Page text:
Card reforms will cost billions: Macquarie

Macquarie Research Equities has released a report called “Credit Cards – It's Deja Vu”, in which it claims that the Reserve Bank's campaign to reform Australia's credit card market will cost banks $2 billion to $3 billion over the next few years. The report paints a similar scenario to the situation in the home mortgage market over the past decade, when new entrants led to a halving of interest margins. Macquarie believes that the outcome will be a more competitive, less profitable credit card industry.

The 100-page report details the current pressures on the credit card market: imminent regulatory intervention, cost blow-outs on loyalty programs, looming competition, and the increasing difficulty in winning new business. Macquarie also warned of the possible entry of “hyper efficient” card specialist companies entering the Australian market. Added to the $2-$3 billion lost on interchange revenue over the next few years, the emergence of new players, in addition to interest rate cuts, could slice a further $1 billion to $2 billion from revenue, the report claims.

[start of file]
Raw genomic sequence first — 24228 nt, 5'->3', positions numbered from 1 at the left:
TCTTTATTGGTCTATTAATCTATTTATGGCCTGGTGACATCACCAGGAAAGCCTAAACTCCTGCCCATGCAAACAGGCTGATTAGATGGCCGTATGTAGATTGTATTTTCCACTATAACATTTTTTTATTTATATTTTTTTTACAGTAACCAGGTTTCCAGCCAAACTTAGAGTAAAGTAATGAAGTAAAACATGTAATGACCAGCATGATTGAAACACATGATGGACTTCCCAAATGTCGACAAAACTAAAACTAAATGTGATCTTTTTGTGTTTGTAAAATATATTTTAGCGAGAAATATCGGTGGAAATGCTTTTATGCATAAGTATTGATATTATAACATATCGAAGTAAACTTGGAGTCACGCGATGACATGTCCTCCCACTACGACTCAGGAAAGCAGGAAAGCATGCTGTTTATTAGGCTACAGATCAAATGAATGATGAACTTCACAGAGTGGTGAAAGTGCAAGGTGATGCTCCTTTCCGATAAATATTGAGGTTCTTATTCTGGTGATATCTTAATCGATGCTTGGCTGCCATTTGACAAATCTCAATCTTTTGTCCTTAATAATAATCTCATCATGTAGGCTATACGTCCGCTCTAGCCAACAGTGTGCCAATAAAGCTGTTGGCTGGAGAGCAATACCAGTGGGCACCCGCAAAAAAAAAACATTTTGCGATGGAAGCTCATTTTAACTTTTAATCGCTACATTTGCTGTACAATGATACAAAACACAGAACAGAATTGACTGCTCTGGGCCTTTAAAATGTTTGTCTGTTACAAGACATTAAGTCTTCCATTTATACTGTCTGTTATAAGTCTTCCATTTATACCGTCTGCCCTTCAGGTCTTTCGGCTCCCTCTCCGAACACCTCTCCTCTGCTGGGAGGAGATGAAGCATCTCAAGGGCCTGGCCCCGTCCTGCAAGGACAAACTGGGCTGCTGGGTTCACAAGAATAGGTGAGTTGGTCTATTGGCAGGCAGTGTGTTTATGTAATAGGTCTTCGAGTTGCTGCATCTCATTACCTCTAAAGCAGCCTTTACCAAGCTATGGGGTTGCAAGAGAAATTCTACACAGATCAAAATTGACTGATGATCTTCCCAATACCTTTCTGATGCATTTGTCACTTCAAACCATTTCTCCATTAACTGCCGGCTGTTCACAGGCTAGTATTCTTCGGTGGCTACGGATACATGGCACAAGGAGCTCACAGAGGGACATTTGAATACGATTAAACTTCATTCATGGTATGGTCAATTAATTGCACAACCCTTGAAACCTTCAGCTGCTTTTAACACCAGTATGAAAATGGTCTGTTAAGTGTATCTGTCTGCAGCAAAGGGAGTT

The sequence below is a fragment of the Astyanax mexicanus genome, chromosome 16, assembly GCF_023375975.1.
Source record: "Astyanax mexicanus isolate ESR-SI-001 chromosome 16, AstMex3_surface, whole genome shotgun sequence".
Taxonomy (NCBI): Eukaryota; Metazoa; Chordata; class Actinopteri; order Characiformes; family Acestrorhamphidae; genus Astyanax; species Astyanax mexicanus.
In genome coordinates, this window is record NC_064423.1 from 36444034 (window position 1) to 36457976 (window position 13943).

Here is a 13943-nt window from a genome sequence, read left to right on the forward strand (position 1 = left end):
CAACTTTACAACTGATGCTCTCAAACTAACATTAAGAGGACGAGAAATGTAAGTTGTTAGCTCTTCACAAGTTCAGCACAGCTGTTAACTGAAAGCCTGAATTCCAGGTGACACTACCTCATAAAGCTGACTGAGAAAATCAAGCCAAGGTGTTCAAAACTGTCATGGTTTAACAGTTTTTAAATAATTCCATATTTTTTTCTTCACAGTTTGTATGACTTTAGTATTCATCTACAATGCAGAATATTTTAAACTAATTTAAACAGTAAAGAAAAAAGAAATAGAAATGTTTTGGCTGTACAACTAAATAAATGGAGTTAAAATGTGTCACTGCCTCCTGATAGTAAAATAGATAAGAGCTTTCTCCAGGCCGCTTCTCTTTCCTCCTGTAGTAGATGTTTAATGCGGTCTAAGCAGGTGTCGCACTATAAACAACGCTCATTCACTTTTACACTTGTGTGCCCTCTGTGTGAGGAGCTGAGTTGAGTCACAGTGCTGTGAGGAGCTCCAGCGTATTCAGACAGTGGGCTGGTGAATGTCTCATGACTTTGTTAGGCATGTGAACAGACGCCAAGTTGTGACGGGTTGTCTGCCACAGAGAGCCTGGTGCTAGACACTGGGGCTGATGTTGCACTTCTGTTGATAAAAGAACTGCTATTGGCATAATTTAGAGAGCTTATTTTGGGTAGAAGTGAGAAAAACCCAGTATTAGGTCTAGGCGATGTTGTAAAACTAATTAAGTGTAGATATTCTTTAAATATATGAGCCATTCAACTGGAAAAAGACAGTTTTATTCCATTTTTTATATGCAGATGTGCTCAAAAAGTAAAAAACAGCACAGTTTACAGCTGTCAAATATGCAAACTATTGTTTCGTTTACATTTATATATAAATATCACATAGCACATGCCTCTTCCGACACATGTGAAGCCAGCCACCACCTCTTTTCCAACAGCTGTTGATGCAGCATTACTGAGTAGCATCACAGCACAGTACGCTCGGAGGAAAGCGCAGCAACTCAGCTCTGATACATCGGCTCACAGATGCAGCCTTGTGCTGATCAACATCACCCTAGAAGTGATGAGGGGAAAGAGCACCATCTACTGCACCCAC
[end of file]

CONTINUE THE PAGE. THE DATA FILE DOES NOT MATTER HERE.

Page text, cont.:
Card industry specialists Lafferty Group estimates that the best US card specialists earn about $US200 ($A357) per customer per year compared with an average of just $US20 in Australia. Lafferty predicts that by 2005 the largest share of the Australian consumer credit market will be held by US finance giant GE Capital, not by a bank. GE Capital is already one of the top three players in the Australian credit card market.